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Free Schools

Volume 587: debated on Monday 27 October 2014

A total of 14 16-to-18 free schools have opened in the last four years, including the highly innovative King’s college London mathematics school and Exeter maths school, which aim to increase the levels of mathematical attainment by the most able students to enable them to study at top-rated universities, and Chapeltown academy, a new 16-to-18 sixth form committed to high-quality academic A-levels.

The academy in Chapeltown that the Minister has just referred to opened in September and has been funded for 90 places, but the numbers recruited fall significantly short of that—I understand that the figure is something like 55. Why are the Government funding institutions that are not recruiting to full capacity while cutting the funding available to 16 to 18-year-olds already in education or training in existing institutions?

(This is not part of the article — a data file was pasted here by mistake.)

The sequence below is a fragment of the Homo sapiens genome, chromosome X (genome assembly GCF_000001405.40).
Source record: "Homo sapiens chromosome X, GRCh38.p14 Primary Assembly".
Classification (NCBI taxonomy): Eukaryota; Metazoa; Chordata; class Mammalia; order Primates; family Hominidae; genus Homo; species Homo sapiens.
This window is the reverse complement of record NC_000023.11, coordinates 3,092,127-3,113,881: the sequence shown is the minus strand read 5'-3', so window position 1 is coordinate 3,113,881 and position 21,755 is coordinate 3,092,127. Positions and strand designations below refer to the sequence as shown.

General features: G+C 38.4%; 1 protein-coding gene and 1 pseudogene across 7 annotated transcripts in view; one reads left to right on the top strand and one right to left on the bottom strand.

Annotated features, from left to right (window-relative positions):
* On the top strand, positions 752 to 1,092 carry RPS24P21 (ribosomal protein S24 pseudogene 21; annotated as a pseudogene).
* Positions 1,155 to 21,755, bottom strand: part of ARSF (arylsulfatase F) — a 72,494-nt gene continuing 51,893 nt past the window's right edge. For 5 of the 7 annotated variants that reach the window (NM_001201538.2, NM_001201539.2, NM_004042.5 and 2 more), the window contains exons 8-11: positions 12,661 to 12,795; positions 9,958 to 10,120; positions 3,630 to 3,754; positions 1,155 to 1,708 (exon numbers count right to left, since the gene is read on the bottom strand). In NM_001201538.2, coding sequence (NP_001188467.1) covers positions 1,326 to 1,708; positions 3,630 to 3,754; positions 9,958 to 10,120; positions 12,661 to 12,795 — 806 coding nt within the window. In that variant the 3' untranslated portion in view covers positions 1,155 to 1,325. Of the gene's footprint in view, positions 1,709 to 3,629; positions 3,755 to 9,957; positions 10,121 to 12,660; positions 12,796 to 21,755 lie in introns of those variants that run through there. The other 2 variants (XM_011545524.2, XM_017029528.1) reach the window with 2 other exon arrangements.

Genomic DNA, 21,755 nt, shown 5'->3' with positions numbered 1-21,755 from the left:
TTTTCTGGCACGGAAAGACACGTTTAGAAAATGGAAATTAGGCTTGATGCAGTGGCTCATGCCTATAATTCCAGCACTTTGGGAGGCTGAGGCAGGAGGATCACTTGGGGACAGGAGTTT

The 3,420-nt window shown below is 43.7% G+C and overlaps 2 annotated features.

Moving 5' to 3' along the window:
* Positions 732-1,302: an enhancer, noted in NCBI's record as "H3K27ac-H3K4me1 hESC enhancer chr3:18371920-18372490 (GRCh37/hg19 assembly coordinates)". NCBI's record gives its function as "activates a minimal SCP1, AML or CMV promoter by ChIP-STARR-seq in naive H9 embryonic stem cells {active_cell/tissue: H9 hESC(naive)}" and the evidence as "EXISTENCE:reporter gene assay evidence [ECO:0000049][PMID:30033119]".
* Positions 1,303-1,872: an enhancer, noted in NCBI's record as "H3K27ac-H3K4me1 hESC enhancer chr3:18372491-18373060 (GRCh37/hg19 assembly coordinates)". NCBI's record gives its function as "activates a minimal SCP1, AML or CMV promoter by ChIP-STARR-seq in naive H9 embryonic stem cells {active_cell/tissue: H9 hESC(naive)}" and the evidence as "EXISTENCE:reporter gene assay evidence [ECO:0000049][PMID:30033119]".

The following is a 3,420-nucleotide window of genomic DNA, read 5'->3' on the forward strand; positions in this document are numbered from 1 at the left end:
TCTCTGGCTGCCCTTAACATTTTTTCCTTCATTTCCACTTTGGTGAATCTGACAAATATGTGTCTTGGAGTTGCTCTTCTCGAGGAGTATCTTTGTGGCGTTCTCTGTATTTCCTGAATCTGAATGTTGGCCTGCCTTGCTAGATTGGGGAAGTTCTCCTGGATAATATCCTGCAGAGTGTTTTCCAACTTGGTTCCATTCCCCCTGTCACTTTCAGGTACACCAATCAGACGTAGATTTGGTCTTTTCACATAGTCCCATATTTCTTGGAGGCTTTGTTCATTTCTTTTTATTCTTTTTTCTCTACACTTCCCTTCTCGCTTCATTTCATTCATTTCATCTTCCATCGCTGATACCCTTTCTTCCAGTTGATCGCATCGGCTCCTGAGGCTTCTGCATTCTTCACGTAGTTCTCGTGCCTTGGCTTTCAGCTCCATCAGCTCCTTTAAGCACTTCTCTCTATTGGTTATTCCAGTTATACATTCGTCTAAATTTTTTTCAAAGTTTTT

The hon. Lady raised her opposition to the establishment of the Chapeltown academy in an Adjournment debate in April, when she said that

“there is no evidence whatsoever that there is demand for these additional sixth-form places.”—[Official Report, 30 April 2014; Vol. 579, c. 964.]

In fact, 58 places have been taken up. Free schools often have smaller numbers in the first year than their maximum, but numbers tend to increase in the years ahead. To quote its website, the school wants to

“Increase aspirations to attend the world’s best universities, and boost attainment at A-Level”.

Why can the hon. Lady not support such a school, with such great ambitions for young people?